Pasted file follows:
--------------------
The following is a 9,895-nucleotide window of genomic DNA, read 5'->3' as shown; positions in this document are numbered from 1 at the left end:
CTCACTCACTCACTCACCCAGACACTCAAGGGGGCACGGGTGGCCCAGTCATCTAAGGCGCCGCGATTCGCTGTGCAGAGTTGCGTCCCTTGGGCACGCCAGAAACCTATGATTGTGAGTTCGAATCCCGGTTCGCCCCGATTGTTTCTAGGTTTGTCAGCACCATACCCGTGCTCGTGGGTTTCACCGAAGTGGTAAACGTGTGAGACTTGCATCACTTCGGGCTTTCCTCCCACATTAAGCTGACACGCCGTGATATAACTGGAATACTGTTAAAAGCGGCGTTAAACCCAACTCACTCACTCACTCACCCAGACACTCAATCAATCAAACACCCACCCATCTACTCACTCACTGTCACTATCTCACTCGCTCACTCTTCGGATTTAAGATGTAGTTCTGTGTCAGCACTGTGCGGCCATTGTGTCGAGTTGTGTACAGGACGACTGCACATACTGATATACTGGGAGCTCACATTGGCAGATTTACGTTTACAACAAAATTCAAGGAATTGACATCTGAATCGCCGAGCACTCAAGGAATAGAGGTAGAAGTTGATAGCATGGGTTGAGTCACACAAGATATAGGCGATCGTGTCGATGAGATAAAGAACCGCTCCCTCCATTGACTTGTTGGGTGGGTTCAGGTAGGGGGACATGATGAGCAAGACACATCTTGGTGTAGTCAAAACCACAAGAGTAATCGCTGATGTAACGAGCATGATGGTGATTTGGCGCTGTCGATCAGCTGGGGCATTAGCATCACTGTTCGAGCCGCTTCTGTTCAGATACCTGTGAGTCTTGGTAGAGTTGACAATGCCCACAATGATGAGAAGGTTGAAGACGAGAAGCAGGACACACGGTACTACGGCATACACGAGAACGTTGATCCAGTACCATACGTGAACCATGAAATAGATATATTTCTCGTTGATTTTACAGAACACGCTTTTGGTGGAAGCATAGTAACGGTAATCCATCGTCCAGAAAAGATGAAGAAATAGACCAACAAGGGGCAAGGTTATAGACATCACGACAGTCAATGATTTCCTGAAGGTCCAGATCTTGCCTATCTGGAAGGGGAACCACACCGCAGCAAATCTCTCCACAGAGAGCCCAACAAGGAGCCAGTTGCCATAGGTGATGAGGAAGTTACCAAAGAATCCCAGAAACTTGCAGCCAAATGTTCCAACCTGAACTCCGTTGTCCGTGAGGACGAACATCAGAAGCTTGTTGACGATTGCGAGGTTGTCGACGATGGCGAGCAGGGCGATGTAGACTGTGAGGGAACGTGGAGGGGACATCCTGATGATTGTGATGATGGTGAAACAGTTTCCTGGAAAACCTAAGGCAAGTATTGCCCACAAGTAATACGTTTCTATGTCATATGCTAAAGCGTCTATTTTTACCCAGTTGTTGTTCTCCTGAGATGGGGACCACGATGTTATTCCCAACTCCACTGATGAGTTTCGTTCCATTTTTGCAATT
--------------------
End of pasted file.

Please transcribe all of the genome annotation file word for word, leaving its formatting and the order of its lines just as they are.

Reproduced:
The following is a 9,895-nucleotide window of genomic DNA, read 5'->3' as shown; positions in this document are numbered from 1 at the left end:
CTCACTCACTCACTCACCCAGACACTCAAGGGGGCACGGGTGGCCCAGTCATCTAAGGCGCCGCGATTCGCTGTGCAGAGTTGCGTCCCTTGGGCACGCCAGAAACCTATGATTGTGAGTTCGAATCCCGGTTCGCCCCGATTGTTTCTAGGTTTGTCAGCACCATACCCGTGCTCGTGGGTTTCACCGAAGTGGTAAACGTGTGAGACTTGCATCACTTCGGGCTTTCCTCCCACATTAAGCTGACACGCCGTGATATAACTGGAATACTGTTAAAAGCGGCGTTAAACCCAACTCACTCACTCACTCACCCAGACACTCAATCAATCAAACACCCACCCATCTACTCACTCACTGTCACTATCTCACTCGCTCACTCTTCGGATTTAAGATGTAGTTCTGTGTCAGCACTGTGCGGCCATTGTGTCGAGTTGTGTACAGGACGACTGCACATACTGATATACTGGGAGCTCACATTGGCAGATTTACGTTTACAACAAAATTCAAGGAATTGACATCTGAATCGCCGAGCACTCAAGGAATAGAGGTAGAAGTTGATAGCATGGGTTGAGTCACACAAGATATAGGCGATCGTGTCGATGAGATAAAGAACCGCTCCCTCCATTGACTTGTTGGGTGGGTTCAGGTAGGGGGACATGATGAGCAAGACACATCTTGGTGTAGTCAAAACCACAAGAGTAATCGCTGATGTAACGAGCATGATGGTGATTTGGCGCTGTCGATCAGCTGGGGCATTAGCATCACTGTTCGAGCCGCTTCTGTTCAGATACCTGTGAGTCTTGGTAGAGTTGACAATGCCCACAATGATGAGAAGGTTGAAGACGAGAAGCAGGACACACGGTACTACGGCATACACGAGAACGTTGATCCAGTACCATACGTGAACCATGAAATAGATATATTTCTCGTTGATTTTACAGAACACGCTTTTGGTGGAAGCATAGTAACGGTAATCCATCGTCCAGAAAAGATGAAGAAATAGACCAACAAGGGGCAAGGTTATAGACATCACGACAGTCAATGATTTCCTGAAGGTCCAGATCTTGCCTATCTGGAAGGGGAACCACACCGCAGCAAATCTCTCCACAGAGAGCCCAACAAGGAGCCAGTTGCCATAGGTGATGAGGAAGTTACCAAAGAATCCCAGAAACTTGCAGCCAAATGTTCCAACCTGAACTCCGTTGTCCGTGAGGACGAACATCAGAAGCTTGTTGACGATTGCGAGGTTGTCGACGATGGCGAGCAGGGCGATGTAGACTGTGAGGGAACGTGGAGGGGACATCCTGATGATTGTGATGATGGTGAAACAGTTTCCTGGAAAACCTAAGGCAAGTATTGCCCACAAGTAATACGTTTCTATGTCATATGCTAAAGCGTCTATTTTTACCCAGTTGTTGTTCTCCTGAGATGGGGACCACGATGTTATTCCCAACTCCACTGATGAGTTTCGTTCCATTTTTGCAATT